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3/25/2016 | 7 MINUTE READ

3D-Printed Metal Device Makes ACL Knee Surgery More Accurate

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Additive manufacturing made it possible to produce a medical tool that offers surgeons better control during ACL repair or replacement surgery.

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We’ve all heard stories about athletes who have torn the anterior cruciate ligament (ACL) in their knees while playing a sport. It is a serious injury and the recovery process can be long and painful. Just the thought of it makes me cringe. The repair or replacement of that ACL requires the surgeon to first remove any remnants of the natural ACL where it was attached to the surface of the tibia (shin bone) and femur (thigh bone) then attach a replacement ligament (graft) that accurately mimics the path and positioning of the natural ACL. This is a winding and complicated pathway. To make the process less invasive and more accurate demands a procedure done with precision and a surgical tool offering control. Such a tool was not readily available until recently, and additive manufacturing made it possible.

This new tool is the two-piece Pathfinder System, which consists of the 3D-printed Pathfinder ACL Guide (see Figure 1 in the slideshow above) and a special 2.2 mm flexible guide pin (drill). The system was invented by Dr. Dana Piasecki, an orthopedic surgeon at OrthoCarolina, an independent academic orthopedics practice in Charlotte, North Carolina, who set out to modify the standard surgical treatment for ACL injuries by using a 3D-printed metal tool.

The key to this system is the Pathfinder ACL Guide, a tool shaped to allow the surgeon to manipulate the guide pin inside the knee without having to open up the knee or contort it to place the graft. It acts as an extension of the surgeon’s hand, with the flexibility of the guide pin and the tight grip of the tool providing the surgeon with control over what he or she is trying to do inside the knee.

Ninety-five percent of the guide is the shaft, which is relatively simple. From the neck of the device to the critical tip is where all the design emphasis goes (see Figure 2). “The shape and tolerances are critical for this feature because of the way it follows the ligament’s normal path to impact the femur at the location and angle that anatomically mimics native ACL positioning,” explains John Self, project engineer for Stratasys Direct Manufacturing, which actually built the device using direct metal laser sintering (DMLS). “It also grasps the flexible guide pin, steers it to the proper spot on the femur and holds it during the drilling process.”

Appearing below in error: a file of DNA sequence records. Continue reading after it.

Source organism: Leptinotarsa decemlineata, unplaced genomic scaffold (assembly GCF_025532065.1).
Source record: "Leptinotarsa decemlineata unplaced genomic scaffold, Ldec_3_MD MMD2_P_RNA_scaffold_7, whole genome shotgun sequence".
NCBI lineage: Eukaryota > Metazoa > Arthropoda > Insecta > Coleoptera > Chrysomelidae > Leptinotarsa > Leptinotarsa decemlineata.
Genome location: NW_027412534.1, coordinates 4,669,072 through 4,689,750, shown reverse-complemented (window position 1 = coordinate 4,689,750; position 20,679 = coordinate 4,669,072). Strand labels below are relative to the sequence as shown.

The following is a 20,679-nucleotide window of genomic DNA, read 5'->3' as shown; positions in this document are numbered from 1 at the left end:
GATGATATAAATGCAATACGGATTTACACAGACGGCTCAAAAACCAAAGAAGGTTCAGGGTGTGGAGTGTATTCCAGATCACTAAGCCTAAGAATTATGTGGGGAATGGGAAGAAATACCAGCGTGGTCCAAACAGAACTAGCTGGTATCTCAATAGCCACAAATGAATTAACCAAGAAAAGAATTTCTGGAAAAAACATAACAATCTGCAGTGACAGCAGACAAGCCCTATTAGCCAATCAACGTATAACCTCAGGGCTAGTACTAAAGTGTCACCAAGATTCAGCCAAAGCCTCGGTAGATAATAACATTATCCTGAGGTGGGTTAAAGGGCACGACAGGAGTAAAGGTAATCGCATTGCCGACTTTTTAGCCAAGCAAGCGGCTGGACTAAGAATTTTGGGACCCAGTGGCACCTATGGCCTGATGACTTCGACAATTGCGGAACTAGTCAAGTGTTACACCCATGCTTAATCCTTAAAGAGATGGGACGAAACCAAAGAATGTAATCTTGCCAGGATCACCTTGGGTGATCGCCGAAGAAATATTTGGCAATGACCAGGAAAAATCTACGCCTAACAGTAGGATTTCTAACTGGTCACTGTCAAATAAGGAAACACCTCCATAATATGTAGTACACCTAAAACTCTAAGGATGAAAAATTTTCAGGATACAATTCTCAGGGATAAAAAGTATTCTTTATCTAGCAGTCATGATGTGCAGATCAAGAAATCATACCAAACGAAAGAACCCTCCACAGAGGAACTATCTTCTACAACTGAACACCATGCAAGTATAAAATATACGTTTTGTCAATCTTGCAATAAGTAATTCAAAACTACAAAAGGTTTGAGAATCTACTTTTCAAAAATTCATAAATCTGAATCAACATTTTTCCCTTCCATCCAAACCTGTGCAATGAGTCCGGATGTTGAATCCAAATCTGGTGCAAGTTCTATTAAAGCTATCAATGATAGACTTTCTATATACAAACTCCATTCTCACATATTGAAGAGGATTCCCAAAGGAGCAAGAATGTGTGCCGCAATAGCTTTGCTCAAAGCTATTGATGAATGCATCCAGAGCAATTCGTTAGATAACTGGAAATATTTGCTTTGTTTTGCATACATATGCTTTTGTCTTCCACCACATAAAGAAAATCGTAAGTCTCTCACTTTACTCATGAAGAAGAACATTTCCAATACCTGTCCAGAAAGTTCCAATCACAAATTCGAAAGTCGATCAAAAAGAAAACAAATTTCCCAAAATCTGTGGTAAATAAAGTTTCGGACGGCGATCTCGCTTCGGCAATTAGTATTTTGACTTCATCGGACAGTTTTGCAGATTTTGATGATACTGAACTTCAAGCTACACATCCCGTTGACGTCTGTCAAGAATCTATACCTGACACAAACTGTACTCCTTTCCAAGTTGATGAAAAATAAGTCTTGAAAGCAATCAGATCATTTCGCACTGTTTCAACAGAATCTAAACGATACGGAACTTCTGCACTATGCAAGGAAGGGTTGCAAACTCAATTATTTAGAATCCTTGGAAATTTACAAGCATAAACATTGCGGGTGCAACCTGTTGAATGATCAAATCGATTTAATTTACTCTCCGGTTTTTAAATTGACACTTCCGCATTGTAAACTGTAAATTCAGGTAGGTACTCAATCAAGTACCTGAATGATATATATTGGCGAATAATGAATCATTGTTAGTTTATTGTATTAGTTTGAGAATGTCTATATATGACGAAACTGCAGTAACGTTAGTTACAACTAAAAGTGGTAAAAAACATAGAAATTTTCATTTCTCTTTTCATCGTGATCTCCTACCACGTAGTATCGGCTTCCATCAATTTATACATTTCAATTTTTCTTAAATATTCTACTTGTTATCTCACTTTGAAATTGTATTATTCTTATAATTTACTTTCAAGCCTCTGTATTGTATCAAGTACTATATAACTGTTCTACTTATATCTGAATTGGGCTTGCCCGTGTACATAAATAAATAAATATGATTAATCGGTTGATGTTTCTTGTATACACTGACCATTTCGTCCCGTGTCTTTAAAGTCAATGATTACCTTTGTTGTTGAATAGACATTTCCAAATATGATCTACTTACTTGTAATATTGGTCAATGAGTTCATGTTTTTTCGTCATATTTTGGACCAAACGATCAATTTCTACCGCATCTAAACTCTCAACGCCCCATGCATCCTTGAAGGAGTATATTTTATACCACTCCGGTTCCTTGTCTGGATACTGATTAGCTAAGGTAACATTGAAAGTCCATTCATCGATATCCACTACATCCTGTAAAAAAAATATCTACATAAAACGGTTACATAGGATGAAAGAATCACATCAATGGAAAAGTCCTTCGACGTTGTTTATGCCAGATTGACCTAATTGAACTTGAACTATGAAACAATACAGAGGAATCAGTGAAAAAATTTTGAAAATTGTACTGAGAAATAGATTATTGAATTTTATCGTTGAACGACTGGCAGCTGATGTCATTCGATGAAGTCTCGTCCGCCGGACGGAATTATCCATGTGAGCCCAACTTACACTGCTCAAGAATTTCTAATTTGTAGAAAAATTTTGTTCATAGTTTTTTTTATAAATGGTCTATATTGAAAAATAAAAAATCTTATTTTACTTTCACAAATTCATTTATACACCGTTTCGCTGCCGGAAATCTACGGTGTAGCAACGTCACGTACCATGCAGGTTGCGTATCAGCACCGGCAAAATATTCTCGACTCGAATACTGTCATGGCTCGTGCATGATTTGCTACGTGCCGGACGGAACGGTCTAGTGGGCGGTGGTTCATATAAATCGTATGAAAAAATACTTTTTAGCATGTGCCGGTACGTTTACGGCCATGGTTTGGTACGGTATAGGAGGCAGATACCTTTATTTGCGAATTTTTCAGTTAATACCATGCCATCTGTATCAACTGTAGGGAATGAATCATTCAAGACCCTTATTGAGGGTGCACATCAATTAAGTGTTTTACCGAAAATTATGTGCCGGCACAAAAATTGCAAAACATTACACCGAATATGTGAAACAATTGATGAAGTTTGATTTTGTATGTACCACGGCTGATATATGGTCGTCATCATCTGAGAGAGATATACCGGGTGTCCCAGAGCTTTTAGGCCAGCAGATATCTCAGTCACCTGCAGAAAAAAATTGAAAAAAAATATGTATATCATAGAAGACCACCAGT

Creating the correct angle for the device tip through traditional manufacturing methods, such as machining it from a block, would require many setups, a lot of angles and undercuts, longer machining time, more material, and a higher overall cost. DMLS technology using Inconel 718 allowed the tip to be built at the specific angle necessary and at different build orientations without any machining (see Figure 3).

“Above all, it is a control issue, and that is what makes it a complex design that only AM can produce at an affordable price and offer the freedom necessary to make design changes on the fly,” says Jim Duncan, Dr. Piasecki’s business partner and CEO of DanaMed Inc., the medical device company founded to develop and produce the Pathfinder System.

Method and Material

Additive manufacturing played a role in this collaborative project right from the outset when Minneapolis, Minnesota-based Laser Design, a provider of 3D laser scanning equipment and services, was hired to scan Dr. Piasecki’s first concepts and create a 3D CAD model. Once created, Laser Design turned to Stratasys Direct Manufacturing to produce physical, 3D-printed prototypes. Using fused deposition modeling (FDM), it produced 20 iterations of PC-ISO thermoplastic prototypes to prove out some initial design concepts. Because the device would be classified as a Class 1 surgical tool, one that carries a low risk of bodily contamination, Stratasys Direct Manufacturing then moved on to metal prototyping, using Inconel 718 and DMLS with a focus on the part’s required size, strength, shape and shine—all critical factors.

Size. The tip of the device is precisely sized in 5.5- and 7-mm versions to capture the guide pin and reference the back of the femur, ensuring the 2.2-mm pin is steered to the center of the native ACL footprint. DMLS could fabricate the varying sizes of features over the entire tool design in one piece.